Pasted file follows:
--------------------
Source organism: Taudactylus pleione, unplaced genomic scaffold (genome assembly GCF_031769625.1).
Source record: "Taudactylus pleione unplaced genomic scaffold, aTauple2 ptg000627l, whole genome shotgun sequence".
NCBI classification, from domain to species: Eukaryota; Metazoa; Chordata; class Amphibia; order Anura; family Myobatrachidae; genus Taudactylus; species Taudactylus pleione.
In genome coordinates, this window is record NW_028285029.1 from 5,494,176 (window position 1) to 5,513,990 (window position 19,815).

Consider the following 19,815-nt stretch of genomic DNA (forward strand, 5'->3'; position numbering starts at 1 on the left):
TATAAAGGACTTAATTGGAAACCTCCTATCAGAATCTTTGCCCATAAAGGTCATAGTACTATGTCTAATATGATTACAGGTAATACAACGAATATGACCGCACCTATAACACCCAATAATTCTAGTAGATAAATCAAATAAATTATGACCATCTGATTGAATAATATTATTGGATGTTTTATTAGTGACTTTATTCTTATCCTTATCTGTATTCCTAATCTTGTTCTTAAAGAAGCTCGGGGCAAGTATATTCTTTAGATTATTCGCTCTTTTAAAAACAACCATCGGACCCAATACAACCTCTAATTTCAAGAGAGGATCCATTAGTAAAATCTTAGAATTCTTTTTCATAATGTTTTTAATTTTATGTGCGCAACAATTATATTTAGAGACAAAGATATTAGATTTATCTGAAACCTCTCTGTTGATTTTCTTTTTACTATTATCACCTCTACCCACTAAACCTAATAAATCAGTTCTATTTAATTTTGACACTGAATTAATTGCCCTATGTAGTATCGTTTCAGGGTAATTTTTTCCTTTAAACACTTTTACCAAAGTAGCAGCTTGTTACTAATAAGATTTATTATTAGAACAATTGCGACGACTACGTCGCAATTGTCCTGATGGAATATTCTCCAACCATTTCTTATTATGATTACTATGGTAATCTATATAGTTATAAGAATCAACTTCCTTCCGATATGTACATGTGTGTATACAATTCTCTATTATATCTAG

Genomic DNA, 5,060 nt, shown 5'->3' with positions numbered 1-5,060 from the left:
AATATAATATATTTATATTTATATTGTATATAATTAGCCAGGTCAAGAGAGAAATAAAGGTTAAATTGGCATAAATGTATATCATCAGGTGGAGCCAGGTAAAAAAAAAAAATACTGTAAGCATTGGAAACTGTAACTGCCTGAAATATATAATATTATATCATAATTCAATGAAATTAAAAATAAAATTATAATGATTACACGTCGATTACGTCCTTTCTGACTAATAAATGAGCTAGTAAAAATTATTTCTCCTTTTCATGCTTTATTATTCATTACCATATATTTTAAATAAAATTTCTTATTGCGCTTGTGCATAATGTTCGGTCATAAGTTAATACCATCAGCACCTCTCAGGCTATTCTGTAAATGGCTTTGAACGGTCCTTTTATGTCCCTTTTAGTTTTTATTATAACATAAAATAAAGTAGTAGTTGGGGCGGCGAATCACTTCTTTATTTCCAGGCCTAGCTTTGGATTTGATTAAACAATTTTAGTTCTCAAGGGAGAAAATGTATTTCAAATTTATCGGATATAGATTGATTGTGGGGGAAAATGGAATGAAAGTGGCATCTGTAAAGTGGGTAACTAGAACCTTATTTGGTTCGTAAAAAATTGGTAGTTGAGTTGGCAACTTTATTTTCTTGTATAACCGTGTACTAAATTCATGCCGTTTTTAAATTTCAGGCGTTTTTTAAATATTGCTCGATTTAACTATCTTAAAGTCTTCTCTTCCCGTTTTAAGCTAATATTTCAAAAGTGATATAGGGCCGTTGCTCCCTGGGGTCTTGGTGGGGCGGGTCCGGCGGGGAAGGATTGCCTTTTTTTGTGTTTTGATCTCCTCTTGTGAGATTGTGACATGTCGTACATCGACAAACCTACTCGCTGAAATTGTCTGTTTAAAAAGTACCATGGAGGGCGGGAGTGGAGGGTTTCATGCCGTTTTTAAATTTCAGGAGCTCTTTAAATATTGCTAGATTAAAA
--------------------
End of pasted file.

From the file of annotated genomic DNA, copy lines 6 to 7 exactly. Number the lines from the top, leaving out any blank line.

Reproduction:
TATAAAGGACTTAATTGGAAACCTCCTATCAGAATCTTTGCCCATAAAGGTCATAGTACTATGTCTAATATGATTACAGGTAATACAACGAATATGACCGCACCTATAACACCCAATAATTCTAGTAGATAAATCAAATAAATTATGACCATCTGATTGAATAATATTATTGGATGTTTTATTAGTGACTTTATTCTTATCCTTATCTGTATTCCTAATCTTGTTCTTAAAGAAGCTCGGGGCAAGTATATTCTTTAGATTATTCGCTCTTTTAAAAACAACCATCGGACCCAATACAACCTCTAATTTCAAGAGAGGATCCATTAGTAAAATCTTAGAATTCTTTTTCATAATGTTTTTAATTTTATGTGCGCAACAATTATATTTAGAGACAAAGATATTAGATTTATCTGAAACCTCTCTGTTGATTTTCTTTTTACTATTATCACCTCTACCCACTAAACCTAATAAATCAGTTCTATTTAATTTTGACACTGAATTAATTGCCCTATGTAGTATCGTTTCAGGGTAATTTTTTCCTTTAAACACTTTTACCAAAGTAGCAGCTTGTTACTAATAAGATTTATTATTAGAACAATTGCGACGACTACGTCGCAATTGTCCTGATGGAATATTCTCCAACCATTTCTTATTATGATTACTATGGTAATCTATATAGTTATAAGAATCAACTTCCTTCCGATATGTACATGTGTGTATACAATTCTCTATTATATCTAG

Genomic DNA, 5,060 nt, shown 5'->3' with positions numbered 1-5,060 from the left: